Thanks

    @

    void testQimage()
    {
    mainImgFunction();
    // memory never decreases once img is instantiated
    // however if img is created on the stack, memory decrease back to what
    // it was before the function is called
    }

    void mainImgFunction()
    {
    QImage *img = new QImage("c:/bigImg.png");
    // memory increase by the size of the image
    img = process1(img);
    img = process2(img);
    //write image to file
    //delete img or img->deleteLater() causes crash

    }

    QImage process1(QImage img)
    {
    /do the processing/
    return img;
    }

    QImage process2(QImage img)
    {
    /do the processing/
    return img;
    }
    @



  • As I said it is perfectly ok to just use

    @QImage image("c:/bigImg.png");@

    instead of heap allocation since the large image data is allocated on the heap anyway. That aside, looking at your code I don't see any reason why this should crash. I suspect that you do have an error in the processing code you omitted. I assume that process1 and process2 are called sequentially in the same thread that creates the image - at least the code sample suggests that. So the processing itself is the most likely cause for your problem.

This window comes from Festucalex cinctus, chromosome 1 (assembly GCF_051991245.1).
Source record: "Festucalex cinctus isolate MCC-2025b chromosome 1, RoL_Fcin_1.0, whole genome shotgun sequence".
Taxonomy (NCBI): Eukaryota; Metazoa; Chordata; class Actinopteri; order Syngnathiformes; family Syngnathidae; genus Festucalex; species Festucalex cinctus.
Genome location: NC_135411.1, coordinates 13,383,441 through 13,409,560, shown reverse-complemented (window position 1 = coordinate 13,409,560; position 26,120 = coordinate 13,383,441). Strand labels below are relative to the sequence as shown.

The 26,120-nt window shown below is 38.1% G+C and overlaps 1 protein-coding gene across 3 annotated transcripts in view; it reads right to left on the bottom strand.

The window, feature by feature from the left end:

• Arnold,
    Thanks for your help. It seems counter intuitive that creating an object on the stack would allocate memory on the heap.

    I'm going to follow your advice and use QImage image("c:/bigImg.png");. However, it is bugging me on the correct way to implement this using smart pointers. How would you use a smart pointer across multiple function calls?

    Cheers



  • As I say the code you posted does not reveal any obvious errors (it wouldn't compile though due to function parameter mismatches). If i really need to allocate the QImage on the heap the following should work:

    @
    void process1(QImage* img) {
    // process ...
    }

    void process2(QImage* img) {
    // process ...
    }

    void mainFunc() {
    QScopedPointer<QImage> image = new QImage("c:/bigImg.png");

    process1(image);
    process2(image);
    }
    @

    I still suspect that your processing code has issues so I suggest you double-check that. Even if the problem does not occur using a stack-allocated QImage your code might cause corruption of the heap memory which lead to arbitrary errors that are very hard to spot.

    As for a stack-allocated class allocating memory on the heap - consider the following very simplified image class:

    @
    class Image {

    private:
    uchar* data;

    public:
    Image(const QString& imagepath) {
    int buffersize = useMagicToGetImageBufferSize(imagepath);
    data = new uchar[buffersize];
    loadImageData(imagepath, buffer);
    }

    ~Image() {
    delete data;
    }

    }:
    @

    Since the actual size required for the image cannot be known beforehand the image class has to determine the required size and allocate a suitable buffer on the heap. Not that counter-intuitive if you think about it and quite common :)